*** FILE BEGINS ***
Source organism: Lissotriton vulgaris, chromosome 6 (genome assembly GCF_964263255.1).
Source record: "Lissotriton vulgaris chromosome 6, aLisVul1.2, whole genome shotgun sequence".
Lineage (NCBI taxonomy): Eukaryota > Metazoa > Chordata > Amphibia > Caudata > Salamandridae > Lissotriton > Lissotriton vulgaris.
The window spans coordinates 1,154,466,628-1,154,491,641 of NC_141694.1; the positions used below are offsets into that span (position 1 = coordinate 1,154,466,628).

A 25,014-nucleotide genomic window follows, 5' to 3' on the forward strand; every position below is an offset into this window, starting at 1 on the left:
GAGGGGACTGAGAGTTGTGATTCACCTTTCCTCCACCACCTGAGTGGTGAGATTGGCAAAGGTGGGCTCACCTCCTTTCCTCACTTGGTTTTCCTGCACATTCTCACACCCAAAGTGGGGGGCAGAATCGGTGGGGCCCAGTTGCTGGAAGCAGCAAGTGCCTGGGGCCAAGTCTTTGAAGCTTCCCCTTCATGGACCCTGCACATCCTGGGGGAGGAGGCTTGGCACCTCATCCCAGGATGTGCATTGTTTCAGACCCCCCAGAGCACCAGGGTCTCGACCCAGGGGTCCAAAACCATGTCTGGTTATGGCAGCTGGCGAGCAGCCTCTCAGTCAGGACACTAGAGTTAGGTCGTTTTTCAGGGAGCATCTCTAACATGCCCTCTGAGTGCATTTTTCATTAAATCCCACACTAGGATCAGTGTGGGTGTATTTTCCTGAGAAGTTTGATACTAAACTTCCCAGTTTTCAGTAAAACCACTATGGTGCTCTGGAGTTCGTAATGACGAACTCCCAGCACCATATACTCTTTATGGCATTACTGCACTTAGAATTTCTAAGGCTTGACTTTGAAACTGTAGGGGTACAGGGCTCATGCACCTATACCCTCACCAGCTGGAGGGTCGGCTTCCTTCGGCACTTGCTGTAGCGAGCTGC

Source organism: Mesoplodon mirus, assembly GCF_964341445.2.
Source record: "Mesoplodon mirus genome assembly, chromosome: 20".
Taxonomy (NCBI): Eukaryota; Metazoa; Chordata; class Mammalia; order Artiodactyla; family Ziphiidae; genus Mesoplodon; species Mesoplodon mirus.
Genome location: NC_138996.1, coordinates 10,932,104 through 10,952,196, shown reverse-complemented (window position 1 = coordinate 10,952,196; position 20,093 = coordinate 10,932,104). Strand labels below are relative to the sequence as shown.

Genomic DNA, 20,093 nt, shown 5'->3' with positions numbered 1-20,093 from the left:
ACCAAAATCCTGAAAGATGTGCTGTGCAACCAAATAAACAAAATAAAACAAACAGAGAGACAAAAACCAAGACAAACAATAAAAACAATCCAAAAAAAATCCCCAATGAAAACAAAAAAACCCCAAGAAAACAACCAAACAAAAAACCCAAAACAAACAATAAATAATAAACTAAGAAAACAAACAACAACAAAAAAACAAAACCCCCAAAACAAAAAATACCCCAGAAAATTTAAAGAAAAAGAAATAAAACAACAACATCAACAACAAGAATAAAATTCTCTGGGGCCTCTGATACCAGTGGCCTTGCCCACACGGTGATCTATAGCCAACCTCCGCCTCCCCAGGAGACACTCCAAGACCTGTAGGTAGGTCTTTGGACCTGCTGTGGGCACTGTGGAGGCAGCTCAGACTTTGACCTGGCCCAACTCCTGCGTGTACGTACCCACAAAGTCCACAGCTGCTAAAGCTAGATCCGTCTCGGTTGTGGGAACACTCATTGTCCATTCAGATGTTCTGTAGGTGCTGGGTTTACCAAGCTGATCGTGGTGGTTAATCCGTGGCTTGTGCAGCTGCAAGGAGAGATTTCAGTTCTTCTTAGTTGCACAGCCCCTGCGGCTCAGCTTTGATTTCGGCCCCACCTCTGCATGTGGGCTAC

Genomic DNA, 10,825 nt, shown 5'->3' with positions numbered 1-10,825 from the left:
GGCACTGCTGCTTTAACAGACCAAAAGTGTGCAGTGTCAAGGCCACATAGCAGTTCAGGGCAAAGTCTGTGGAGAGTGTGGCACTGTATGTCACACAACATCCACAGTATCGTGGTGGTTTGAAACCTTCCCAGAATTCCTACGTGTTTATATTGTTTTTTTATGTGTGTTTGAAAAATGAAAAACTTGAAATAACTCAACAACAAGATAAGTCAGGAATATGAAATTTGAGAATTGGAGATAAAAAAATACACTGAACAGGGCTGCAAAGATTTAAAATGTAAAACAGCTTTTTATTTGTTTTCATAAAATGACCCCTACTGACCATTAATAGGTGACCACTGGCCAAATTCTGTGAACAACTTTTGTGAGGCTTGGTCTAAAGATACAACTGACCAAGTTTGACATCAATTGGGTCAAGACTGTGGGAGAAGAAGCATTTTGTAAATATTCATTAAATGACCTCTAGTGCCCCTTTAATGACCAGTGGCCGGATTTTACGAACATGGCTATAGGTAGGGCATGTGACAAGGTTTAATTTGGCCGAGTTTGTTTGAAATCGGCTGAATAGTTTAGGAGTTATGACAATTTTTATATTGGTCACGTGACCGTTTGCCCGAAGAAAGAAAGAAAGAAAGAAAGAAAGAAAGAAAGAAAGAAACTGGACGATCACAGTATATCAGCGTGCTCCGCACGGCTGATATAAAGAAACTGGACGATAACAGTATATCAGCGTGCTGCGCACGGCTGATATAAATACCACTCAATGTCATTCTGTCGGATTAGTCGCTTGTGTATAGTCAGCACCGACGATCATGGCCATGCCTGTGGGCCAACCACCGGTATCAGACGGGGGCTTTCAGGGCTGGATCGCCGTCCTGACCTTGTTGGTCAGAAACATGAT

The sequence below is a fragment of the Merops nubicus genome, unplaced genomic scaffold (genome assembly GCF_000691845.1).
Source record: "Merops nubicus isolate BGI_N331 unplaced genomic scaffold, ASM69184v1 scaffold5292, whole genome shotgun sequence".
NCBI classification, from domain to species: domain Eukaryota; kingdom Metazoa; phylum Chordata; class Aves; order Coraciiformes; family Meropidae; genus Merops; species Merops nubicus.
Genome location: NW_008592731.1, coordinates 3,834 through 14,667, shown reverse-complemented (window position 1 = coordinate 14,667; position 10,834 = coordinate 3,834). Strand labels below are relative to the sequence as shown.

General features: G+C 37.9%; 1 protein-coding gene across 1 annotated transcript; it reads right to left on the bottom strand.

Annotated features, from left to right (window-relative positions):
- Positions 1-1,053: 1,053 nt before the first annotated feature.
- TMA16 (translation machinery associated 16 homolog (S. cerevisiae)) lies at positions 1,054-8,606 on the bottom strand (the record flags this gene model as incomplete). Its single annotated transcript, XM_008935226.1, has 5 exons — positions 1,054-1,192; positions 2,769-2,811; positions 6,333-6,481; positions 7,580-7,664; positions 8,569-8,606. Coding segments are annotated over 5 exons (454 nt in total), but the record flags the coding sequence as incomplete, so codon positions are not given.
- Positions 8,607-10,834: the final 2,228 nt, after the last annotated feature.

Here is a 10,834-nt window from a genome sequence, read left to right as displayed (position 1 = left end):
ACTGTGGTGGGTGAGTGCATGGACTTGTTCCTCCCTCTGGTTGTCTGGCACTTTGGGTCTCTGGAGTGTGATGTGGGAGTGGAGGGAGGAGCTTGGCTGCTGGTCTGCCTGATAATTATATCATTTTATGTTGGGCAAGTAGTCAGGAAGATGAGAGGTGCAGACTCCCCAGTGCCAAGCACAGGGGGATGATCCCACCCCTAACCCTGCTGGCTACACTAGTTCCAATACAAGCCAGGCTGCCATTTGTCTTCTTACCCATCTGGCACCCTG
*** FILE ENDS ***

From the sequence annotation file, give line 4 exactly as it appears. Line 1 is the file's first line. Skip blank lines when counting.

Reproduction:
The window spans coordinates 1,154,466,628-1,154,491,641 of NC_141694.1; the positions used below are offsets into that span (position 1 = coordinate 1,154,466,628).